Judd Apatow's This Is 40 is being dubbed as "semi-sequel," a clever buzzword that, when defined in the official Hollywood.com Reboot Glossery, basically boils down to "spin-off." Which is not a bad thing: as Paul Rudd and Leslie Mann have escaped the supporting character confines of Knocked Up to star in their own comedy vehicle, so have many other characters and actors since the beginning of film history.
In anticipation of Hollywood's latest spin-off, we take a look back at where the trend came from and where it's going from here….
The Early Days of Spin-offs
In the turn of the 20th Century, movies were even more episodic than they are today, with serials dominating the theaters. Genres of every kind had films slowly released over time, but rarely did they "spin-off" in the traditional sense. Eventually, silent stars like Fatty Arbuckle and Harold Lloyd would help spin-off newcomers into their own movies. Charlie Chaplin and Buster Keaton, not specific characters they played, became franchise lynchpins. Later, Universal's horror movies would become a steady stream of almost-kinda-sorta spin-offs, as was the case with 1936's Dracula's Daughter, which continues the events of the Bela Lugosi 1931 Dracula from the perspective of his next of kin. Spin-off or sequel? In the heyday of cinema, it was murkier territory.
Charters and Caldicott
Was Hitchcock the first to film a true spin-off? Actors Basil Radford and Naunton Wayne first appeared as their alter egos Charters and Caldicott in the director's 1938 thriller The Lady Vanishes, before being revived for his 1940 film A Night Train to Munich. The duo aren't the main characters of either movie — Margaret Lockwood actually stars in both, but as different characters, adding to the confusion. Obviously, people saw the continued use of the characters as reason to bring them back for more adventures: 1941's Crook's Tour put Charters and Caldicott at center stage, appearing in 1943's Millions Like Us, and the two were nearly included in The Third Man before being combined into a new character.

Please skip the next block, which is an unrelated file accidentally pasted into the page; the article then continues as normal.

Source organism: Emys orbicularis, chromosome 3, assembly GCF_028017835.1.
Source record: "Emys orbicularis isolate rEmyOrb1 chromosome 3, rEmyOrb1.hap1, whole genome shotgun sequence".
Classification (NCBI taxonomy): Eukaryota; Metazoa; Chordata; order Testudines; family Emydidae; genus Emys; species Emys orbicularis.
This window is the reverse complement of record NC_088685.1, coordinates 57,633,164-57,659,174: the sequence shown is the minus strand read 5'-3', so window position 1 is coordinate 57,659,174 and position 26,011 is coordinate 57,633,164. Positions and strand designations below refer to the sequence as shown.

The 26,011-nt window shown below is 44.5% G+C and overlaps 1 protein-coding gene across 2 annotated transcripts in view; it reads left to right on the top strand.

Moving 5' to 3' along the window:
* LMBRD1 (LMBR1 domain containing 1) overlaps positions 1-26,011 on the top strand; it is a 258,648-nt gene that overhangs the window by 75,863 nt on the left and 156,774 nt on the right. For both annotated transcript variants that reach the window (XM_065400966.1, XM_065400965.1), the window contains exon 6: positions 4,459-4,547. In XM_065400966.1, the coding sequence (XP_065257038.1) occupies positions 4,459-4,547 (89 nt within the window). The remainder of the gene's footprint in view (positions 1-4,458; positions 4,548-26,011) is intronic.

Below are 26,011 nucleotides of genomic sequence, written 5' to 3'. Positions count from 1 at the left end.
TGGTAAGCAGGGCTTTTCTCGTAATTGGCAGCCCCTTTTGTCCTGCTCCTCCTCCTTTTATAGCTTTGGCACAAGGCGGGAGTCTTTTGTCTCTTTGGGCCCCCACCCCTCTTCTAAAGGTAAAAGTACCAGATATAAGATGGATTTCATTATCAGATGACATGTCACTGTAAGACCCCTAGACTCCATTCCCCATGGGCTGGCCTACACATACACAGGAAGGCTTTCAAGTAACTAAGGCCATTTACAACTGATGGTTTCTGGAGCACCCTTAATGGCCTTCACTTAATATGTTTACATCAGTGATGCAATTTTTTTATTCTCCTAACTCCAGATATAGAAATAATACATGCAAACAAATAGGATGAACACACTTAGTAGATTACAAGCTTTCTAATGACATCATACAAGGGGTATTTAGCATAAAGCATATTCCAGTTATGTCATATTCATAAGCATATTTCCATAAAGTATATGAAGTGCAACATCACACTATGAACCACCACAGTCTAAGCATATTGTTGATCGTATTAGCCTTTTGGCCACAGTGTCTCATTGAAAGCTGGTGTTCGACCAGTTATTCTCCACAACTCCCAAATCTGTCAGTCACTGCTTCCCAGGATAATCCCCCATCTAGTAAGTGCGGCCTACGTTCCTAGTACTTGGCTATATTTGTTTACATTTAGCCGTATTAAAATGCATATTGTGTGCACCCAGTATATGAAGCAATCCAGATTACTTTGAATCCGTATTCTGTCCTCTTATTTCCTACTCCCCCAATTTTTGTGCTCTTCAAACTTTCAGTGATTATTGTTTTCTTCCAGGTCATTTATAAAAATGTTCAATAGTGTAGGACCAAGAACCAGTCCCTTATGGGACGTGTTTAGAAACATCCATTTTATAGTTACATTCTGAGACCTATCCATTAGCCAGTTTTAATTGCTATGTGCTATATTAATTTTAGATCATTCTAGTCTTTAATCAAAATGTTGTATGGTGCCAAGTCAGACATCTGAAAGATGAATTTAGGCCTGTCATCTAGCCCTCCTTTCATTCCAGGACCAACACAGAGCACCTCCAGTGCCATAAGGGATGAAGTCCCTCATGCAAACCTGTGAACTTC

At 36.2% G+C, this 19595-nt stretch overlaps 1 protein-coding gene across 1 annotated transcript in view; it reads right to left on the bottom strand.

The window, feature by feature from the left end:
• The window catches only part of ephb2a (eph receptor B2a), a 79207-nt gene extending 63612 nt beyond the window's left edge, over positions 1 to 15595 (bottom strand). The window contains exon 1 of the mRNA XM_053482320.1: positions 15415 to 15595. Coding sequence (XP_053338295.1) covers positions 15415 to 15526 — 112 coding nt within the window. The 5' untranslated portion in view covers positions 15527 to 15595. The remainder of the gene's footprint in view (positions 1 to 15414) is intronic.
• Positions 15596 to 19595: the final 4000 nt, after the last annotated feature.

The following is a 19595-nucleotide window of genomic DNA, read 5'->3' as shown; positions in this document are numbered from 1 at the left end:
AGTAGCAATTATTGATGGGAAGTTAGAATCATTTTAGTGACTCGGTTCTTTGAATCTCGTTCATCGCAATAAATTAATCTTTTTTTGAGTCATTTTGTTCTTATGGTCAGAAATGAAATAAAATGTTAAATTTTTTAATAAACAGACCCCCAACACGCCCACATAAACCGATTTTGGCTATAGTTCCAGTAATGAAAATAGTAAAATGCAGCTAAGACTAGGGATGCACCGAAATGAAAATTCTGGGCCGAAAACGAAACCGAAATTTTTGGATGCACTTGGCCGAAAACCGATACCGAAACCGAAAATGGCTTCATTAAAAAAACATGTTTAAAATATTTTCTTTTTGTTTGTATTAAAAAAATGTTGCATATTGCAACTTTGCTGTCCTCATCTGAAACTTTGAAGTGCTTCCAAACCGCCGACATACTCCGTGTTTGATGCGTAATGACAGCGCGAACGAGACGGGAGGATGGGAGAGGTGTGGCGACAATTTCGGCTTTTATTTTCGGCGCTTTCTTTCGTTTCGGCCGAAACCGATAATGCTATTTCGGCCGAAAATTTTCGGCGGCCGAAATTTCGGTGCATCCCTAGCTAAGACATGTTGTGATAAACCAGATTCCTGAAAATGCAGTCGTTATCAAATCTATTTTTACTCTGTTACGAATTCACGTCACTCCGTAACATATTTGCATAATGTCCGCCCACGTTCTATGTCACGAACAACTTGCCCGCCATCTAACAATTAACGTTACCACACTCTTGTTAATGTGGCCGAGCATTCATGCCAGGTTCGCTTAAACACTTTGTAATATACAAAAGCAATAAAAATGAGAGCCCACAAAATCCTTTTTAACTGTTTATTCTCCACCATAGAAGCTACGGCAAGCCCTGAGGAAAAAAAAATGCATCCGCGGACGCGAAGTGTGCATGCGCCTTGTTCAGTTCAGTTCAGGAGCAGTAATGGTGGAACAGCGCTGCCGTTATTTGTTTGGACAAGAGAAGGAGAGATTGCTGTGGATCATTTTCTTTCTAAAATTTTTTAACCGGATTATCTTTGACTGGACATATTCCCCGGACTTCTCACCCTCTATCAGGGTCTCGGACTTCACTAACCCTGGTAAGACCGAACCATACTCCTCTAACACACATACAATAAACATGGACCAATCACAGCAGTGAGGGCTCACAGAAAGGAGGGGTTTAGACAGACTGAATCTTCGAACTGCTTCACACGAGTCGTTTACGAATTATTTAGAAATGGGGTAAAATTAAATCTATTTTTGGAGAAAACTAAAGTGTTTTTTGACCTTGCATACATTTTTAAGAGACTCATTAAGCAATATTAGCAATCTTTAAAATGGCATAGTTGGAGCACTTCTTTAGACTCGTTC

The Comic Book Movies
TV spin-offs were commonplace throughout the 20th Century, but 1984's Supergirl marks the beginning of movie spin-offs' fruitful life. The movie follows Kara Zor-El, a Kryptonian like Superman who also escaped the planet's blast. She heads to Earth — complete with Superman insignia-branded threads — and saves the day from an evil witch. Marc McClure, who played Jimmy Olsen in the 1979 Superman, returns for the movie, the only actor thread linking the two.
Superhero movies are prime for spin-offs, and Hollywood is certainly aware of the potential. Elektra spun off of Daredevil, Halle Berry sent the drowning Batman franchise plummeting even further with Catwoman, and Hugh Jackman has continued to own the silver screen version of Marvel's Wolverine in X-Men Origins: Wolverine and the upcoming The Wolverine. With characters out the wazoo and room for cameos to act as testing grounds for new franchises, spin-offs may end up being more prevalent than ever.
With intricate mythologies and ever-growing ensembles, comic book movies are easy to spin off. Everything else? A wee bit harder.
But studios have tried: five years after winning a Best Supporting Oscar for his work on The Fugitive, Warner Bros. brought Tommy Lee Jones back for another round of law enforcing in U.S. Marshals. No Dr. Richard Kimble to be found — Jones was now the star, chasing Wesley Snipes as guilty-until-proven-innocent man on the run. In more reasonable territory, producers found luck in back story (and The Rock's popularity) by prequelizing The Mummy Returns with the Dwayne Johnson-led Scorpion King. Robert Rodriguez took his faux-trailer for 2008's Machete from the movie Grindhouse and spun it off into a full length feature in 2011. With the added time afforded by the feature-length format, the world was granted a Lindsey Lohan nude scene (for what that's worth).